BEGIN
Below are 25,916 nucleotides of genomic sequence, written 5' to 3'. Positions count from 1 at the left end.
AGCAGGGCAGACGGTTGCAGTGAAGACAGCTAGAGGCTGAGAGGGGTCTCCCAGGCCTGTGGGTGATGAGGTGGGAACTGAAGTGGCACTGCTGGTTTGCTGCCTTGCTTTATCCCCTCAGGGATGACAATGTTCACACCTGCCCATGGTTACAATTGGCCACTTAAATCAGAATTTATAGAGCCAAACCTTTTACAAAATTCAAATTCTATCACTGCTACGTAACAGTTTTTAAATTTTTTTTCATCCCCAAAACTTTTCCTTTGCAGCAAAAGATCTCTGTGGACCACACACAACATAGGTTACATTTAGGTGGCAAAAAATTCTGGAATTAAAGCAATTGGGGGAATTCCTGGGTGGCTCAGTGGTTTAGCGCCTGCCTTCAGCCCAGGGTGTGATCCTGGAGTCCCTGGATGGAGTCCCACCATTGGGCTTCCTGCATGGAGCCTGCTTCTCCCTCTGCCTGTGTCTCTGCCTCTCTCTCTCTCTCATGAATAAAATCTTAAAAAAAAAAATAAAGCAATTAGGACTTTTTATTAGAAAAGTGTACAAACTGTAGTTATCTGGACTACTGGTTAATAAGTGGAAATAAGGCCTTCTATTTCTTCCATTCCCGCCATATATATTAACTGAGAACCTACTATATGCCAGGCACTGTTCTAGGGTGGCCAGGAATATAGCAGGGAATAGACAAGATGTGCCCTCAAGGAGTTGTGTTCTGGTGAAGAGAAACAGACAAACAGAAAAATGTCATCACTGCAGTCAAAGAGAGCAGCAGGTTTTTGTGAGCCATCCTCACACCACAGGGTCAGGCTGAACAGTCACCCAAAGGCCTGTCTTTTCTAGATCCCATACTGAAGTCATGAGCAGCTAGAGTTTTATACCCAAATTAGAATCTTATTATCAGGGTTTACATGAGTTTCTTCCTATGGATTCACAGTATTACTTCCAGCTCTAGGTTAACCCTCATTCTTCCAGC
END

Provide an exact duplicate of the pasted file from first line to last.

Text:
Below are 25,916 nucleotides of genomic sequence, written 5' to 3'. Positions count from 1 at the left end.
AGCAGGGCAGACGGTTGCAGTGAAGACAGCTAGAGGCTGAGAGGGGTCTCCCAGGCCTGTGGGTGATGAGGTGGGAACTGAAGTGGCACTGCTGGTTTGCTGCCTTGCTTTATCCCCTCAGGGATGACAATGTTCACACCTGCCCATGGTTACAATTGGCCACTTAAATCAGAATTTATAGAGCCAAACCTTTTACAAAATTCAAATTCTATCACTGCTACGTAACAGTTTTTAAATTTTTTTTCATCCCCAAAACTTTTCCTTTGCAGCAAAAGATCTCTGTGGACCACACACAACATAGGTTACATTTAGGTGGCAAAAAATTCTGGAATTAAAGCAATTGGGGGAATTCCTGGGTGGCTCAGTGGTTTAGCGCCTGCCTTCAGCCCAGGGTGTGATCCTGGAGTCCCTGGATGGAGTCCCACCATTGGGCTTCCTGCATGGAGCCTGCTTCTCCCTCTGCCTGTGTCTCTGCCTCTCTCTCTCTCTCATGAATAAAATCTTAAAAAAAAAAATAAAGCAATTAGGACTTTTTATTAGAAAAGTGTACAAACTGTAGTTATCTGGACTACTGGTTAATAAGTGGAAATAAGGCCTTCTATTTCTTCCATTCCCGCCATATATATTAACTGAGAACCTACTATATGCCAGGCACTGTTCTAGGGTGGCCAGGAATATAGCAGGGAATAGACAAGATGTGCCCTCAAGGAGTTGTGTTCTGGTGAAGAGAAACAGACAAACAGAAAAATGTCATCACTGCAGTCAAAGAGAGCAGCAGGTTTTTGTGAGCCATCCTCACACCACAGGGTCAGGCTGAACAGTCACCCAAAGGCCTGTCTTTTCTAGATCCCATACTGAAGTCATGAGCAGCTAGAGTTTTATACCCAAATTAGAATCTTATTATCAGGGTTTACATGAGTTTCTTCCTATGGATTCACAGTATTACTTCCAGCTCTAGGTTAACCCTCATTCTTCCAGC